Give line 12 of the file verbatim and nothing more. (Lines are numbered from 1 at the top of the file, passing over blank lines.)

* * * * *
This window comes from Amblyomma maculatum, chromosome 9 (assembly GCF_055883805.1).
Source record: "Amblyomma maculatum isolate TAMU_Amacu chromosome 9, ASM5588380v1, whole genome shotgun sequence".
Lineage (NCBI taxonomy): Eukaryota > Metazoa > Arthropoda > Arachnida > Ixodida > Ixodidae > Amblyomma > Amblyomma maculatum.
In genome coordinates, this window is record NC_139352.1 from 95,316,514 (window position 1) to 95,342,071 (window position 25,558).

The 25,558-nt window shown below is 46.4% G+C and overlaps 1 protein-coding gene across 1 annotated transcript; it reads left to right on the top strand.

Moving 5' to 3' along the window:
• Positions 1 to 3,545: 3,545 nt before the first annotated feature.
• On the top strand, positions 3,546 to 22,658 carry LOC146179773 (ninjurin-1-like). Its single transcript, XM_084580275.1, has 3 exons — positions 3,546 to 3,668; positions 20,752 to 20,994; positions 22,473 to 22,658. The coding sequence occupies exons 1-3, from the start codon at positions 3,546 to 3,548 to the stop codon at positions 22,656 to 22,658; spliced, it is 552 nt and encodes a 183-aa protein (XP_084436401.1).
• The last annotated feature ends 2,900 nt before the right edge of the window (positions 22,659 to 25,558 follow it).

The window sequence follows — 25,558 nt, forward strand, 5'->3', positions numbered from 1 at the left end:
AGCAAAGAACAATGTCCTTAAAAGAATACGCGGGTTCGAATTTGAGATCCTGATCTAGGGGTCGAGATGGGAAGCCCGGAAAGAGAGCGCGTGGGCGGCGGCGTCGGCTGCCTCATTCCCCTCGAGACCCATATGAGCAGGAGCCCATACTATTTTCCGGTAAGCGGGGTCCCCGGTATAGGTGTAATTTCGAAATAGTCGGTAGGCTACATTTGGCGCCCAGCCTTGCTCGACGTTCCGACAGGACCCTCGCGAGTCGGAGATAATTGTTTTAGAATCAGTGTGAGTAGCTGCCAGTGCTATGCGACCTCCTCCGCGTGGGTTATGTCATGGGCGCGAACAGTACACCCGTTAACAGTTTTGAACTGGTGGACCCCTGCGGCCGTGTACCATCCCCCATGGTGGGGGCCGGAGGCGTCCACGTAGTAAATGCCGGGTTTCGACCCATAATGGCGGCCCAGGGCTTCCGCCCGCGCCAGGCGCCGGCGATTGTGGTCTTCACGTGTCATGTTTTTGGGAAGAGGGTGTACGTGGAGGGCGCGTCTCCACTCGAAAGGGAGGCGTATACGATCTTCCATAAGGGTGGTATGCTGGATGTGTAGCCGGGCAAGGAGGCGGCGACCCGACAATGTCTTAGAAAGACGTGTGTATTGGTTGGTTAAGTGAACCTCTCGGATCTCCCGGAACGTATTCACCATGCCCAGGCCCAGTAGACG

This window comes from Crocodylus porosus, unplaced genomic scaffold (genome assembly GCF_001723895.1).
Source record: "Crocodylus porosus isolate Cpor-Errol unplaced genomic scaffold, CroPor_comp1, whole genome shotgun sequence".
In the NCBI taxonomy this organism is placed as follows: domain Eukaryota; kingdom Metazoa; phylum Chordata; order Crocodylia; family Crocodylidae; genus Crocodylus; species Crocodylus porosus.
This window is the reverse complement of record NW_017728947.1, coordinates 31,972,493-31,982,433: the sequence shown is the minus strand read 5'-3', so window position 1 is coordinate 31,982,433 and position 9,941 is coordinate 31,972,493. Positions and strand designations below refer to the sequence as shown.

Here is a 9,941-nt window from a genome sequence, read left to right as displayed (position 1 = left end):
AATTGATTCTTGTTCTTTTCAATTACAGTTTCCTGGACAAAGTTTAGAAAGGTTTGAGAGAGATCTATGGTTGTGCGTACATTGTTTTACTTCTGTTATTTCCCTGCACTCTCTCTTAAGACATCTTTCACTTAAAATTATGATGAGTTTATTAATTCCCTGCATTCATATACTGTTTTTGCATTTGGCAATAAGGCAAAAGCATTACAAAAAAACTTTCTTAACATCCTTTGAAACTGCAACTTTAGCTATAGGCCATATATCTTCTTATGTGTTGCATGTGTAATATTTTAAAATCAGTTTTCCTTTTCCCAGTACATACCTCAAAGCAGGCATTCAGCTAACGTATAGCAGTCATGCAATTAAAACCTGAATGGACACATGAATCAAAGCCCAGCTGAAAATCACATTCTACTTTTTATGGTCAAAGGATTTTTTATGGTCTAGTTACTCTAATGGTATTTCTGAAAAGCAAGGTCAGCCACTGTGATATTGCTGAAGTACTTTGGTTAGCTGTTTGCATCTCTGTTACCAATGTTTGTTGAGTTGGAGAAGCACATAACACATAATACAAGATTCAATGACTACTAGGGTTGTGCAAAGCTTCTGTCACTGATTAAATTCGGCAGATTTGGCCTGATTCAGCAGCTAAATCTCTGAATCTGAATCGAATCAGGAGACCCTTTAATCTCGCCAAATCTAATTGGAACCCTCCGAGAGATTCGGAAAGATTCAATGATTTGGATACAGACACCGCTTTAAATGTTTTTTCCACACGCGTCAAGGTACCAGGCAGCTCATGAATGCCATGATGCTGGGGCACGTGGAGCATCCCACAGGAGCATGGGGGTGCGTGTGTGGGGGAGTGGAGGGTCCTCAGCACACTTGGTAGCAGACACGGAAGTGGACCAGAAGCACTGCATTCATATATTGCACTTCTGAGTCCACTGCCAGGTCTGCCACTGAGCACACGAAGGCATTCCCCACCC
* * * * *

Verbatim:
This window comes from Crocodylus porosus, unplaced genomic scaffold (genome assembly GCF_001723895.1).